- Columbus Alternative High School
Graduation Preps at Columbus Alternative High School
June 2, 2021 -– Each chair on the gymnasium floor at Columbus Alternative High School (CAHS) has a name tag. Find your seat, said one of the teachers, while another CAHS teacher explained, your seat at the Convention Center will also have a name tag on it. Next, school counselors stepped up to the microphone to announce the 178 seniors who will graduate tomorrow.
Welcome to graduation practice in the gym at Columbus Alternative High School. Students, teachers, and staff are practicing everything from walking across the stage at the Columbus Convention Center to entering and leaving the venue.
“The hardest part is I can’t hug or touch these seniors,” said Daryl Sanders, CAHS Principal. “I’ve known many of these students since they were in kindergarten. This is emotional.”
CAHS principal Daryl Sanders feels like a proud papa because of what his students and staff have accomplished this year despite the COVID-19 pandemic. It was only two months ago that the District announced graduation ceremonies would be in-person.
“My students have exemplified what resilience looks like this year,” said Sanders, who boasts a 100% graduation rate this year at CAHS, and that’s not all.
Four seniors in the CAHS Class of 2021 received a 35 on the American College Test, also known as their ACTs, which is just one point shy of a perfect score. That’s due mainly to the number of Advanced Placement and International Baccalaureate classes offered at CAHS. The Class of 2021 at CAHS has thirty-two valedictorians, which means 32 seniors have a 4.0 GPA or higher.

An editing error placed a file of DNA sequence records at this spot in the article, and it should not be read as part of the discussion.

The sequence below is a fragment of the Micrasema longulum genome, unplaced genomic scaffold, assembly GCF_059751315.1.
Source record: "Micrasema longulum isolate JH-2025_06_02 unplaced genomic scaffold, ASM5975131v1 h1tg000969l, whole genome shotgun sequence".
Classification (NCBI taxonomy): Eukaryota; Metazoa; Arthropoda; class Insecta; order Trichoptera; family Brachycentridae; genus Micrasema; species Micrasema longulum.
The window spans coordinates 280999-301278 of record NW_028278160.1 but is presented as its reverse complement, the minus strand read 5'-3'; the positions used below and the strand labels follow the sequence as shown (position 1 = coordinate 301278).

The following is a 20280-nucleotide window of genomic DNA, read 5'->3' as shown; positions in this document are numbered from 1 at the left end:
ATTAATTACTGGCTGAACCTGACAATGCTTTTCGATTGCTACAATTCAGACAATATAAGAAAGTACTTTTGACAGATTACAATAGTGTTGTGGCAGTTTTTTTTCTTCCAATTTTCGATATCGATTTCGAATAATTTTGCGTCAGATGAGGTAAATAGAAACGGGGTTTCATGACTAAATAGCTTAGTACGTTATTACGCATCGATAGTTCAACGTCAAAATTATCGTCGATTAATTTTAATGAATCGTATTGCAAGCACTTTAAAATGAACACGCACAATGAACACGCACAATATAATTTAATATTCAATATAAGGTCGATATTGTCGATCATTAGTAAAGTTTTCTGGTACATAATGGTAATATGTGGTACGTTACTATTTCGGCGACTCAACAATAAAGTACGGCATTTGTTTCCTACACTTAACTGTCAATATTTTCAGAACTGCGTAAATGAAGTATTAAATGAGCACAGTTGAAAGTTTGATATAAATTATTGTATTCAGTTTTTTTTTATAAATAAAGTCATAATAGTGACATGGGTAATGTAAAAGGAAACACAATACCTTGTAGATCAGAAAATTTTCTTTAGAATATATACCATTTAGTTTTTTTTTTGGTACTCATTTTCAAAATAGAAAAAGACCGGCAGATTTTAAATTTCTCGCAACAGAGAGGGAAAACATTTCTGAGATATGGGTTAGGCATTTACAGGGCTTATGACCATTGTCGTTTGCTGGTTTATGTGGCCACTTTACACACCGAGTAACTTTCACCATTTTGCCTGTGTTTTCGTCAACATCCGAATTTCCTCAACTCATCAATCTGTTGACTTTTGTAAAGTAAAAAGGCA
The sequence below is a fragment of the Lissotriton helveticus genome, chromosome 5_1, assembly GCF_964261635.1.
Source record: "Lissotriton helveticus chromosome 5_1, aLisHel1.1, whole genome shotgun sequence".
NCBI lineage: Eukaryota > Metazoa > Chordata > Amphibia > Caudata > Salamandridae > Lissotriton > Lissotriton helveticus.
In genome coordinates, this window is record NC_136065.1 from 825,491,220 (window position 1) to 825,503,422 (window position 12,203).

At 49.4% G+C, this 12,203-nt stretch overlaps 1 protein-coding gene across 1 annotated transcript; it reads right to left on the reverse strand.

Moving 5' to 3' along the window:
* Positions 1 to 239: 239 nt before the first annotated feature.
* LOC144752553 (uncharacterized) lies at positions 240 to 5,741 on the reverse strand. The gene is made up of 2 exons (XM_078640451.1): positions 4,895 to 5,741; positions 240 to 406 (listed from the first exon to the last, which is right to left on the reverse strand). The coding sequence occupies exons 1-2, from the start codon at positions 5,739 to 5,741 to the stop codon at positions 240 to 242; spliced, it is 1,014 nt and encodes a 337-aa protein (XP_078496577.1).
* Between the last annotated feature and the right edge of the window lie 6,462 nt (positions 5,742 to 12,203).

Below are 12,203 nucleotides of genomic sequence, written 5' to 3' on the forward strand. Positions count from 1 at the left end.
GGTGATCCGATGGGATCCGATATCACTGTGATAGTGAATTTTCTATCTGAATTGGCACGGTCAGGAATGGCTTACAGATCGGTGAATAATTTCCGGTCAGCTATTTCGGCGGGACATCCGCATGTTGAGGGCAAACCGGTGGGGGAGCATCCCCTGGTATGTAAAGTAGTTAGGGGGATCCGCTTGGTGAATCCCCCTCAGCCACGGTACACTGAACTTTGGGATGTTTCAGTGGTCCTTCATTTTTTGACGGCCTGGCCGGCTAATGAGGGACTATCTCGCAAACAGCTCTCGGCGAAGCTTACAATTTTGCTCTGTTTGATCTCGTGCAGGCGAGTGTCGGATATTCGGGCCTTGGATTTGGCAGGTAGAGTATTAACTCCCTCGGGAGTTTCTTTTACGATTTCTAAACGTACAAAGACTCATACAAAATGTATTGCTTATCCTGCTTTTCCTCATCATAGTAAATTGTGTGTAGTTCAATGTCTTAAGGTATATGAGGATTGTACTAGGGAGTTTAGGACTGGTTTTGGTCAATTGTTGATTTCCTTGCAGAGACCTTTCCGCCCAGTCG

One of those students is Rowan McCloskey. The 18-year-old senior applied to 20 colleges and universities.
“I wasn’t sure where I would get accepted, so I cast a wide net and applied for numerous scholarships and grants,” said McCloskey.
McCloskey plans to go to Northwestern University in Illinois in the fall. He’s on the waitlist at Columbia University but shared that he did not get accepted to his number one choice, Stanford. McCloskey did earn $1.2 million in grants and scholarships, including $400,000 from Northwestern.
“I’m so grateful that I will not have student loans to pay off when I graduate college,” said McCloskey. “It means I will be able to go into my field of study, which is still undecided, and start making changes for the better sooner than worrying about paying off student debt. It definitely takes the pressure off.”
At the end of the graduation practice, McCloskey and his classmates all received a large manila envelope that included their cap, gown, tassel, and in some cases, graduation honor cords, along with directions to the ballroom at the Convention Center that will be the site of their high school graduation. All the items are keepsakes, but the thing that garnered the most smiles and laughs was a five-by-eight card inside each envelope. It was a progression of photos beginning in many cases with that senior’s kindergarten school photo all the way to their high school senior picture. Those photos, along with the diploma, show the real growth and potential of the CCS Class of 2021.